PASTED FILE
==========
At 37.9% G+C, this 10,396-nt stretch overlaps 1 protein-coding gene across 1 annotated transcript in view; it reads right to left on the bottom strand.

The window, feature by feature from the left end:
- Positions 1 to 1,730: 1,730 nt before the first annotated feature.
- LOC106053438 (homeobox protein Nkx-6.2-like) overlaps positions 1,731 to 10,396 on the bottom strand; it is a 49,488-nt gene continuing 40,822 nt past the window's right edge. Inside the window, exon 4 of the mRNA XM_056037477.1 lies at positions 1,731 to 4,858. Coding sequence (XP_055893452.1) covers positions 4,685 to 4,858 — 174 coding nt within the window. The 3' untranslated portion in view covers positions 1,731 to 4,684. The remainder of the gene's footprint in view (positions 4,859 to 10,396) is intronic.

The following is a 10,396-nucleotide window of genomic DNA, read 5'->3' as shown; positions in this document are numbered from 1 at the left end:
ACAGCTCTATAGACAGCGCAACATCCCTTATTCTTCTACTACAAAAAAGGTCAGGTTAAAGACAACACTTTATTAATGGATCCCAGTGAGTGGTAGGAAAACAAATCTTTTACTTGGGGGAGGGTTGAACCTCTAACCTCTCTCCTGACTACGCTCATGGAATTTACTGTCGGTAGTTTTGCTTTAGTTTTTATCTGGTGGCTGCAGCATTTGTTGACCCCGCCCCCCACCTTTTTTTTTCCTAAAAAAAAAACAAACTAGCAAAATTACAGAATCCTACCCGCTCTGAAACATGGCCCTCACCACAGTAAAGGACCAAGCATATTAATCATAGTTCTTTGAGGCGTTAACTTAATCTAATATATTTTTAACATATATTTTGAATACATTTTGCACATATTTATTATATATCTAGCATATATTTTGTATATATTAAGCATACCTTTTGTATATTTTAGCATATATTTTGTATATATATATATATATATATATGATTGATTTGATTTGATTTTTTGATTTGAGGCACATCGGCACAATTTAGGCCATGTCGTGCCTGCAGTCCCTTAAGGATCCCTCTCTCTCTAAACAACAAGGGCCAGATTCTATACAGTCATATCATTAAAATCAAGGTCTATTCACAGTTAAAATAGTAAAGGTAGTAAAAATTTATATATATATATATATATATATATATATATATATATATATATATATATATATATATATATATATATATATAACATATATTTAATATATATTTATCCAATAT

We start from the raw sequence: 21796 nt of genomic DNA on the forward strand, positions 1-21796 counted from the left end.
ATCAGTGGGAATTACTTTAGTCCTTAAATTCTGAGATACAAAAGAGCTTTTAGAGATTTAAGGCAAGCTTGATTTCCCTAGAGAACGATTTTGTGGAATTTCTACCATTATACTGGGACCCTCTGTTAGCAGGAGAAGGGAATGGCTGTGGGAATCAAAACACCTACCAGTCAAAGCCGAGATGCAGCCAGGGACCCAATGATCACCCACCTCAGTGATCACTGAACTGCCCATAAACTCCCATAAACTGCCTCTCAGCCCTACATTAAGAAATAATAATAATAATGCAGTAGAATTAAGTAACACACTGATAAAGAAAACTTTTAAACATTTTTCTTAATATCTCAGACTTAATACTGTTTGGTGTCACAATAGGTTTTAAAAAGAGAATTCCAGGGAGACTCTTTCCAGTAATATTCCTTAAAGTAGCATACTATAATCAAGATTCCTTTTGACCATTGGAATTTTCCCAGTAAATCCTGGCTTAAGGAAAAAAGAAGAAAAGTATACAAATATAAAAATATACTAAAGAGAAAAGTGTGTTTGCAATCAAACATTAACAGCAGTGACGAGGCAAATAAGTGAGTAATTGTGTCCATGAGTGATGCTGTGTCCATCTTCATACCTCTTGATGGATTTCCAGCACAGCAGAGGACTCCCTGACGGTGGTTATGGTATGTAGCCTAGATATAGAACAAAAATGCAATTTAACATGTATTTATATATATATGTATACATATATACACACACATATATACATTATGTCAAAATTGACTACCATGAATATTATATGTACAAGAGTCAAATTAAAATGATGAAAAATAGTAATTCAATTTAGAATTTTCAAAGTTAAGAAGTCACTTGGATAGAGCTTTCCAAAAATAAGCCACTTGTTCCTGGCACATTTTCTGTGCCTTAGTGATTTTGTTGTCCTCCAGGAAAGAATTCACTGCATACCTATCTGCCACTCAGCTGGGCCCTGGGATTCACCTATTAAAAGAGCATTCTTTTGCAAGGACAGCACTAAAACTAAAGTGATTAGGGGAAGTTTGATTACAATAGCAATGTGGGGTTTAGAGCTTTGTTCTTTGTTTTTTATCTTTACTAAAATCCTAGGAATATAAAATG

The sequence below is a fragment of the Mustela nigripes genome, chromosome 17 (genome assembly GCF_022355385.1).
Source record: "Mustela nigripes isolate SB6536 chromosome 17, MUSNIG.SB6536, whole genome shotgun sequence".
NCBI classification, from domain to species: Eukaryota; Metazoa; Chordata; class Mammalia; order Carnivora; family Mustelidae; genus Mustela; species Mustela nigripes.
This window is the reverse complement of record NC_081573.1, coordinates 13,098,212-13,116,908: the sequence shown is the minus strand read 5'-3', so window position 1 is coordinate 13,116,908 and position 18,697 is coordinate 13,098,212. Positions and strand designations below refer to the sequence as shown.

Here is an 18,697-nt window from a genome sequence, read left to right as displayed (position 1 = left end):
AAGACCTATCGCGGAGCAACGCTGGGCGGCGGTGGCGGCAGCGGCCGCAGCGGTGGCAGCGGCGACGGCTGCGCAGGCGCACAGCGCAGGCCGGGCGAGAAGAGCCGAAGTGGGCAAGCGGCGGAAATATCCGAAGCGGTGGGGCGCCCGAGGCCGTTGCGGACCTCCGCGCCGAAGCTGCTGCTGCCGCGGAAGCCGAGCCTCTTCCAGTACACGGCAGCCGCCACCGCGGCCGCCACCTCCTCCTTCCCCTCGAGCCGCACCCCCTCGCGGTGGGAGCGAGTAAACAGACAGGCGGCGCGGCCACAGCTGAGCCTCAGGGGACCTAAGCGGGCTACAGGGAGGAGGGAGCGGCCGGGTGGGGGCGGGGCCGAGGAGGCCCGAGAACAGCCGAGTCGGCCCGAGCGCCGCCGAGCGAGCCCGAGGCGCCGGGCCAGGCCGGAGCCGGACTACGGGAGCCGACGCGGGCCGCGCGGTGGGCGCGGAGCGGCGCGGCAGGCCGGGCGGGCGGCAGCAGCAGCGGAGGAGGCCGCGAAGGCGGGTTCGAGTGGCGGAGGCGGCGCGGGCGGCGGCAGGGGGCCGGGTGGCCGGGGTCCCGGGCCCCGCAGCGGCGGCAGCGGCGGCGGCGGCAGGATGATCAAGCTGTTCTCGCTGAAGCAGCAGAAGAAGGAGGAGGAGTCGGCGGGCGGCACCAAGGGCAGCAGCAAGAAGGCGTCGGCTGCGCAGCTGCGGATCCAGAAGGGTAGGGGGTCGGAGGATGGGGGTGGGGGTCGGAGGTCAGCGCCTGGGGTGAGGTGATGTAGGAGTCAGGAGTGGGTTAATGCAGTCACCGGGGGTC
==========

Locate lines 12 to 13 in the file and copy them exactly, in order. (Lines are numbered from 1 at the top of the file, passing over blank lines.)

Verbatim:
This window is the reverse complement of record NC_081573.1, coordinates 13,098,212-13,116,908: the sequence shown is the minus strand read 5'-3', so window position 1 is coordinate 13,116,908 and position 18,697 is coordinate 13,098,212. Positions and strand designations below refer to the sequence as shown.

Here is an 18,697-nt window from a genome sequence, read left to right as displayed (position 1 = left end):